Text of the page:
Take for example, the painting, Voyage, in which a plaster bust of a young girl becomes the centerpiece of a reader’s fantasy. A sailing ship takes her out of place and time, along with her small, rapt companions. The scrupulous detail of the carvings on the mantle causes them to look like they will leap off and join the fun while also anchoring the viewer’s attention to the immediate foreground.
Wonderland finds another young heroine, in pink, wandering through an enchanted forest with her brass pig. Almost invisible, a woodland faerie emerges from the trunk of a tree. The painting is offset, both visually and narratively, by the benign (is it?) putto. The ambiguity of the scene invites the viewer to write the ending.
Larkin’s figural work is just as lovingly rendered as his multi-layered still lifes. Drawn from life, this body of work exhibits the same careful attention to light, palette and design. Often simpler in arrangement, the figurative paintings are no less evocative – emitting a sensuality and sense of peace, sometimes co-mingled with innocence and psychological tension. Witness the scene in the pastel, The Knife, in which the soft skin tones and gentle expressions of the young women stand in stark contrast to the looming menace of the clutched weapon.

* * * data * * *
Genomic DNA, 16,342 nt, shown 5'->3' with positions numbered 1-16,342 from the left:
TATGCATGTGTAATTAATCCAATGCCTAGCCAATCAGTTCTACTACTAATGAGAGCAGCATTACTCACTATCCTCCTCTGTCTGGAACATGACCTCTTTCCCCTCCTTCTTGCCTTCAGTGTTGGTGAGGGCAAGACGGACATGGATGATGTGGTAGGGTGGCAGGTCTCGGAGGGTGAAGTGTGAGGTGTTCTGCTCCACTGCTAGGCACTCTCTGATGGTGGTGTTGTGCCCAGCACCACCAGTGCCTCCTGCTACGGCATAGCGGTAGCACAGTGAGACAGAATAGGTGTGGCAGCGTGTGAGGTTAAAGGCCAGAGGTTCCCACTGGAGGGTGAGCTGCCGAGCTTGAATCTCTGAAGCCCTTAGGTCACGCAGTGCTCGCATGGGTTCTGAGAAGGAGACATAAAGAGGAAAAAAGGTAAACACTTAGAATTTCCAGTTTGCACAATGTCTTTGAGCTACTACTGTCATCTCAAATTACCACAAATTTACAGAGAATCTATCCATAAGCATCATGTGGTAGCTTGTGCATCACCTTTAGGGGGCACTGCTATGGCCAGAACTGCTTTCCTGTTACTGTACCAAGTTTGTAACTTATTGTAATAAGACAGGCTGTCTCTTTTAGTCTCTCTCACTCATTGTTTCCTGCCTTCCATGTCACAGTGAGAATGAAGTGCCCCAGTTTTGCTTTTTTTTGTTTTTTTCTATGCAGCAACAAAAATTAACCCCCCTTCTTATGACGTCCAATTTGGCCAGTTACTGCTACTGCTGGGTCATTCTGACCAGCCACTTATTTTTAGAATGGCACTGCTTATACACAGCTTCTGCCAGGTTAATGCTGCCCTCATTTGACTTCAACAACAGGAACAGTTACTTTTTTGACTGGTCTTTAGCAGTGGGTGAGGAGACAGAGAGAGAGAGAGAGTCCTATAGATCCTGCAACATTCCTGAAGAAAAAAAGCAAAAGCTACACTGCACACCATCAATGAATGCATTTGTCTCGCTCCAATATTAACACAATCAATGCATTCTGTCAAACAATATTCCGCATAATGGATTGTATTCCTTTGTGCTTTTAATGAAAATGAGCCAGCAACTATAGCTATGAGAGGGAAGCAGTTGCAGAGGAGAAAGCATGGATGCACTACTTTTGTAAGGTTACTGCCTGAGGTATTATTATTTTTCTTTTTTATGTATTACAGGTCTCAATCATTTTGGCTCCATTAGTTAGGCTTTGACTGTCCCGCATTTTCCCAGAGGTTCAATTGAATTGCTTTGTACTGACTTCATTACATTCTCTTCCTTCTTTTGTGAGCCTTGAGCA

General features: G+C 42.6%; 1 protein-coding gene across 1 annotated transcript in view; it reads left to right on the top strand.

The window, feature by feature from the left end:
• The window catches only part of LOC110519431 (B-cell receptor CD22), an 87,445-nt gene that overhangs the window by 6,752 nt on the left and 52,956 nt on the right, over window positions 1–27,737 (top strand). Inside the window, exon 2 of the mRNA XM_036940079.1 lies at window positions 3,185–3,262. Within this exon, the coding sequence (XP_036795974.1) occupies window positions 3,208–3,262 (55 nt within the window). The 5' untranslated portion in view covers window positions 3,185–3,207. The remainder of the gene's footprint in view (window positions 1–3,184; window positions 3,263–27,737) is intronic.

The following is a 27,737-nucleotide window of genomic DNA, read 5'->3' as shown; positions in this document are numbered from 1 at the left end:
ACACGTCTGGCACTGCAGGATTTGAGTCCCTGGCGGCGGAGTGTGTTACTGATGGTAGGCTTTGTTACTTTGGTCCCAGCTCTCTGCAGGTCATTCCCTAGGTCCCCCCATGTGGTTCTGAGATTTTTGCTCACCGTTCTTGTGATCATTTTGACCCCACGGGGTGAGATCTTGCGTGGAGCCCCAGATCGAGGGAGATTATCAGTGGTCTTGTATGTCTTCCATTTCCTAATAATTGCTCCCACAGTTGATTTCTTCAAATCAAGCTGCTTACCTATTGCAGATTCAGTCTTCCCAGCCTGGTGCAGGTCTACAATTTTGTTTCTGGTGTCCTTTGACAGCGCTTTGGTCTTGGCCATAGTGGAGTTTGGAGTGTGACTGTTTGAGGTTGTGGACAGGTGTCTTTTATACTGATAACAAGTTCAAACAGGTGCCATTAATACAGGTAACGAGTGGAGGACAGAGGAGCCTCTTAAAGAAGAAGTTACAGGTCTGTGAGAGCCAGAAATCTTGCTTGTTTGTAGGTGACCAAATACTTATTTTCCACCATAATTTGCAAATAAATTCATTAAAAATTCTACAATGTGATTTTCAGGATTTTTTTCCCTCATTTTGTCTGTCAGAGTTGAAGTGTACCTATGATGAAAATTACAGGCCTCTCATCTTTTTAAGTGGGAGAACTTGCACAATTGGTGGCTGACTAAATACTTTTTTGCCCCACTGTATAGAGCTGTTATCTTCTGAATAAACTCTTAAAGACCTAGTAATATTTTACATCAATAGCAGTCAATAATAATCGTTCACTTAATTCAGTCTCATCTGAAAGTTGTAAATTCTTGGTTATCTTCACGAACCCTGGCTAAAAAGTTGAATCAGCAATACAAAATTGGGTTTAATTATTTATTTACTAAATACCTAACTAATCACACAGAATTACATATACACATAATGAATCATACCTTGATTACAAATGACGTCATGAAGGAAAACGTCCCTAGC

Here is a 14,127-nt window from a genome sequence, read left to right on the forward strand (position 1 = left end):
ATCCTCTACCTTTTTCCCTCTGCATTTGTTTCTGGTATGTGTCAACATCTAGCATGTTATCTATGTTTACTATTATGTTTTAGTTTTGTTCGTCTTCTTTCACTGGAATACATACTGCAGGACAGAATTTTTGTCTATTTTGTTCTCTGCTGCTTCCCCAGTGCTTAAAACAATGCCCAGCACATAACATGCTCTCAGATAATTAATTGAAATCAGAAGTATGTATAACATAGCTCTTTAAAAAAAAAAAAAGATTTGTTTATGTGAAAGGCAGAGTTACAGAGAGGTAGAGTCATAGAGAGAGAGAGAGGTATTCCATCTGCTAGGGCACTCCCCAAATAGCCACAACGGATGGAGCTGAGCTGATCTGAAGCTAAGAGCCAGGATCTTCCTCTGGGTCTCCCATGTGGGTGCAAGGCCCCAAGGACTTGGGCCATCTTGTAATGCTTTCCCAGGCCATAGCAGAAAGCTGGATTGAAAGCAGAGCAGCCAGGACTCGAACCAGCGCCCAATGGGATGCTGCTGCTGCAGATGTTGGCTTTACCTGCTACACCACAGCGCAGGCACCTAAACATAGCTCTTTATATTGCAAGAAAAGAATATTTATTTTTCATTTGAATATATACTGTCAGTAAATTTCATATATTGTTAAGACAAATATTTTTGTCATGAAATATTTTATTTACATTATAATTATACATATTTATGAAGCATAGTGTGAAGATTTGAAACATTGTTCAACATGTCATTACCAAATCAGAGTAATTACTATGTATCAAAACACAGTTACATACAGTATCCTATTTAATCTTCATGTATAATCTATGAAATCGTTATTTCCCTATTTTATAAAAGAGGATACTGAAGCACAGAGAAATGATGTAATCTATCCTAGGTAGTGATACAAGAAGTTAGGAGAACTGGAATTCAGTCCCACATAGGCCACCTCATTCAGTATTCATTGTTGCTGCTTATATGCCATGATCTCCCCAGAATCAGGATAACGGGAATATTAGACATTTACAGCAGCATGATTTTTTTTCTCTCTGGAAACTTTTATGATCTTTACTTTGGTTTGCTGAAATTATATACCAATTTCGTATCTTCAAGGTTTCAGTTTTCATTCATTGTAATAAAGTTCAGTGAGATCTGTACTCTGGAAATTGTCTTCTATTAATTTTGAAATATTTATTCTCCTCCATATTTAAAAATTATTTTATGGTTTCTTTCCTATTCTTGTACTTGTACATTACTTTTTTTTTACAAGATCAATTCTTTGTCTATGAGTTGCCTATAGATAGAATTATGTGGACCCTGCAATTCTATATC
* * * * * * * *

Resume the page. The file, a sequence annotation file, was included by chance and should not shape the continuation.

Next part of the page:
In printmaking mediums, Larkin’s work also reaches a pinnacle. The etchings, for example, are complex narratives, drawn with masterful skill. Details are, quite literally, executed under a microscope, making each print a journey of discovery.
Alan’s love of craft and creation is evident in all his work, regardless of medium or subject, and the viewer is impelled to experience the joy, pleasure and drama of both the artist and the story he is telling. Skill, craftsmanship, brilliantly conceived compositions, complex lighting, stunning but unpredictable palettes, and, above all, keen intelligence, combine to produce exquisitely beautiful works of art which are highly original, contemporary and timeless.
South Bend Museum of Art
I was a chemistry major when I went to college. I loved organic chemistry and was pretty good at math too, but I found myself spending more time in the studio than solving the problems from my text books. My father who was an artist had suggested that I take a drawing class, something that ultimately resulted in the big change that has eventually led me here to this series of pictures and this catalogue. The love of drawing eventually made me into an artist.